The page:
It’s a baby, stupid: Why personhood is moot in the abortion debate

Time for another reprint from the ETC–yes, and I know, time for some NEW life issues writing; I have ideas, and I promise a new one is germinating.  This column appeared, I believe, in 2007.

Anyone who has been really involved in the abortion debate for a long time has got to have realized that the arguments have changed. Back in the day, pro-lifers said, “It’s a baby!” Pro-choicers responded, “It’s a clump of cells.” It was as simple as that.

Enter ultrasound, fetal surgery, survival of micro-premies. It’s hard to argue that those human-looking although tiny little creatures sucking their thumbs aren’t babies. Or what about the widely-disseminated photo of the tiny hand slipping out of the womb and touching the surgeon operating on him? And how about those miracle babies born just barely halfway through the length of a normal pregnancy who with the help of technology manage to make it?

It’s a baby, stupid!” At one time I, and I suspect most other pro-lifers, thought it was going to be just that easy: once the pro-abortion forces saw it really was a baby, of course they weren’t going to say it was okay to kill it anymore. Finally pro-choice women could relax, and admit the tension involved in saying “fetus” when you want to abort it, but “my baby,” when you’ve planned to keep it.

But it hasn’t been that easy. They call it spin: changing the rules of engagement when the facts go against your original position. Yes, there are still people out there on both sides waging the “is it life or isn’t it” argument” but anyone seriously involved in this debate knows that’s a moot point. We’ve moved into a new world, less brave than twisted.
In this new world we have abortion clinics (sponsored by a group called “The November Gang,”) with pink hearts all over the walls, where parents there to abort their babies write apologies and explanations, justifying their choice by saying it’s for the good of the child, promising that they’ll meet again in heaven one day.

In this new world we have an uproar at a hospital in England, where the fact that aborted babies are disposed of in the hospital incinerator with other “medical waste” recently came to light. Said one woman in an online article in the Daily Mail: “I am furious . . . imagine my horror when I discovered my baby was incinerated in the same furnace as the hospital rubbish.” To add to the insanity, the hospital that performs abortions (and ought to, therefore, believe there is nothing wrong in so doing) burns the fetal remains alone, with a white sheet in front of the incinerator, and two witnesses from bereavement care staff.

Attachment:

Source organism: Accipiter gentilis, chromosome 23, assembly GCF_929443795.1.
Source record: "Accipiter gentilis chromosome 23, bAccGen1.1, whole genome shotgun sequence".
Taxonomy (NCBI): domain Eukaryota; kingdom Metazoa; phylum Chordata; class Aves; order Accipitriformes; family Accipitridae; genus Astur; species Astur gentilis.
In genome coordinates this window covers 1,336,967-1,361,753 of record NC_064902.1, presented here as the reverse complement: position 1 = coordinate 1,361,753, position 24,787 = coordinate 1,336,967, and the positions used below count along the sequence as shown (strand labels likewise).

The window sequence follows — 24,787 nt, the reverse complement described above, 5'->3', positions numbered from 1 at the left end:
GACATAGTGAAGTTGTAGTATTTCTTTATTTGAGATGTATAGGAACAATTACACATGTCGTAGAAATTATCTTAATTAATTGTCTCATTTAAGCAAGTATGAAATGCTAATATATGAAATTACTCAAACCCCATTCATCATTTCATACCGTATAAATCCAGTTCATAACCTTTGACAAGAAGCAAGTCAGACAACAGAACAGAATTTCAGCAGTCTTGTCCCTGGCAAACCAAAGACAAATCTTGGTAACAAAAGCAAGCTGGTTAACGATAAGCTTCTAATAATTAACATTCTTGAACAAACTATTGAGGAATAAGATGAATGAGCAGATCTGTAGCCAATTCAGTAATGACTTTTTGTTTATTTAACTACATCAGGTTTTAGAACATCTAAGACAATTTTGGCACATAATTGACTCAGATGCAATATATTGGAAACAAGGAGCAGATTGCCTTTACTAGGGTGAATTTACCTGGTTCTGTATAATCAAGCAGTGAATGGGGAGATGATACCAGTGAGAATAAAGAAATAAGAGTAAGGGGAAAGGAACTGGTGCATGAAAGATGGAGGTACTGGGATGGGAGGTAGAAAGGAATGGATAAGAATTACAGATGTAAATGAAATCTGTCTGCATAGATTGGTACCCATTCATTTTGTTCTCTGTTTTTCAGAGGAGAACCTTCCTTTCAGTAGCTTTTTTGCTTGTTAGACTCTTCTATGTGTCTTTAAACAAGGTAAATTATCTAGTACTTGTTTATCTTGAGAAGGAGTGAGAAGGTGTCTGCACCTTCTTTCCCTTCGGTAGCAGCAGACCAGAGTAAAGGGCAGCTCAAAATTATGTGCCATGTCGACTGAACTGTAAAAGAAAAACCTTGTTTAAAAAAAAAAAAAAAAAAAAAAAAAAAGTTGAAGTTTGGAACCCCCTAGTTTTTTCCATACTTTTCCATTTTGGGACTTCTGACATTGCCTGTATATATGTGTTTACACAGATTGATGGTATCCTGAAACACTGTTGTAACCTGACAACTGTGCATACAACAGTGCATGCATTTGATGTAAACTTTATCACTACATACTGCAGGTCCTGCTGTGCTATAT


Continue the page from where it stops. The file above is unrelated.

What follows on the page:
In this new world, a woman can publish an article in Salon proclaiming, “I had a second-trimester abortion . . . This was . . . not a “clump of cells” . . . He was my baby, and I chose to end his life.” She goes on to say, “Everyone knows now how early a fetus becomes a baby . . . there is a terrible truth to those horrific pictures the anti-choice fanatics hold up in front of abortion clinics . . . my doctor told me that he would make sure my baby felt no pain . . . contemporary women know the truth about abortion.”

They know the truth. They know the truth. And yet they choose to kill.

Once upon a time we thought that knowing the truth–that an unborn baby is a life–would be enough. It turns out it’s not. The problem, you see, is our new world, our fear-filled new world that values perfection (“I wanted a genetically perfect baby, and because that was something I could control, I chose to end his life,” says the author in Salon.), that champions the illusions of choice and control, that craves instant gratification and repudiates the possibility of transformation through suffering, that equates success in life with the acquisition of material things.

We thought there was an easy answer, but it turns out that to end abortion we have to transform the world. “Perfect love casts out fear” (I John 4:18). Only when the hearts of those who would seek abortions or coerce others into seeking them are changed by love will abortion end. How do we do this? You won’t get an easy answer from me. But we have to keep trying.

17 thoughts on “It’s a baby, stupid: Why personhood is moot in the abortion debate

  1. Pingback: It's a baby, stupid: Why personhood is moot in the abortion debate … | Get Pregnant

  2. It’s the true pro-life/pro-choice distinction. Which right matters more – the right to life, or the right to control your own body.
    There are many pro-choicers who think the right to control your body matters more than any life. I am one of them.

    1. Which proves the point I was making. We pro-life supporters have to frame new arguments to explain what we find wrong with your position. Thanks for reading and for your willingness to comment.